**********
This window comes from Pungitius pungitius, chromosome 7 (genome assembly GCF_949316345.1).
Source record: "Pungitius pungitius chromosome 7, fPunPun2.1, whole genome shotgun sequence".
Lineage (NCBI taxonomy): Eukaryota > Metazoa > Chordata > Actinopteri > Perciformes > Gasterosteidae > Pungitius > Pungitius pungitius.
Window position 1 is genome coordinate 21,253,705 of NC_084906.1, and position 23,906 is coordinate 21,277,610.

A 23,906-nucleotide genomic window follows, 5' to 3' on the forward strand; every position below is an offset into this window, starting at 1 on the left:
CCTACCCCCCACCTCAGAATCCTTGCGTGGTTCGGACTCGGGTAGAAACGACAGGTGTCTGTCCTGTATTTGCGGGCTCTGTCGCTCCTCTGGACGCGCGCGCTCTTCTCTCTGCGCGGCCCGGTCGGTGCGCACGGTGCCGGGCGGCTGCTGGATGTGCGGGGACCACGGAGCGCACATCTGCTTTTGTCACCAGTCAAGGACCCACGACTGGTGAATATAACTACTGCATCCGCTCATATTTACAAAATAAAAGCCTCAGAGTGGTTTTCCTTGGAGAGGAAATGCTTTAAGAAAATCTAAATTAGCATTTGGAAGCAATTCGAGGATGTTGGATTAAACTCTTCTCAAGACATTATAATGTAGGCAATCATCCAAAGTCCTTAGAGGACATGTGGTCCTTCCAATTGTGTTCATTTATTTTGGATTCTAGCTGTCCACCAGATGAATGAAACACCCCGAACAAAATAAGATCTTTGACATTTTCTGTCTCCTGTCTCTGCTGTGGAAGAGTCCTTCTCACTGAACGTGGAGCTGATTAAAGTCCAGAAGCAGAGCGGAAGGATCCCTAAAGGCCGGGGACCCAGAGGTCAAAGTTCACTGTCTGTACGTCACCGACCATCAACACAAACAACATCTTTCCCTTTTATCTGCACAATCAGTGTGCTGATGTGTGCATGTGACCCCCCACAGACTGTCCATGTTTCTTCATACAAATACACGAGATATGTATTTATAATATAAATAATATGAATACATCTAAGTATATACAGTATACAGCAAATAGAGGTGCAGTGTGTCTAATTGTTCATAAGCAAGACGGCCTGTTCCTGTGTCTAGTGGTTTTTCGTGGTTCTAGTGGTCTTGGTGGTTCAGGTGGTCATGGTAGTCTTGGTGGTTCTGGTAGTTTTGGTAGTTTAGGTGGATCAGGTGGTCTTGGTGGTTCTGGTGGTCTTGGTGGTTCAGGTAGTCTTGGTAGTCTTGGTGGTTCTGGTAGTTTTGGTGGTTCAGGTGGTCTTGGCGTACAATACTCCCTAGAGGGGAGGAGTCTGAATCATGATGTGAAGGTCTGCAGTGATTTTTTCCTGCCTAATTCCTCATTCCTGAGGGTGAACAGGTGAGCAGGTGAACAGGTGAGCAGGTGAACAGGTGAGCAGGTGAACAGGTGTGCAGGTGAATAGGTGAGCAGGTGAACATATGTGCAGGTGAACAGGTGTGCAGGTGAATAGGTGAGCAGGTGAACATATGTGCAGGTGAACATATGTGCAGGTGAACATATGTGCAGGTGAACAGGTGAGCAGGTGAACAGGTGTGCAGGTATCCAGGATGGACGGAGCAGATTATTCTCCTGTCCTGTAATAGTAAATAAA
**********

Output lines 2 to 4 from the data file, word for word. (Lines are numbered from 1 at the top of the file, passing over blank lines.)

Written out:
Source record: "Pungitius pungitius chromosome 7, fPunPun2.1, whole genome shotgun sequence".
Lineage (NCBI taxonomy): Eukaryota > Metazoa > Chordata > Actinopteri > Perciformes > Gasterosteidae > Pungitius > Pungitius pungitius.
Window position 1 is genome coordinate 21,253,705 of NC_084906.1, and position 23,906 is coordinate 21,277,610.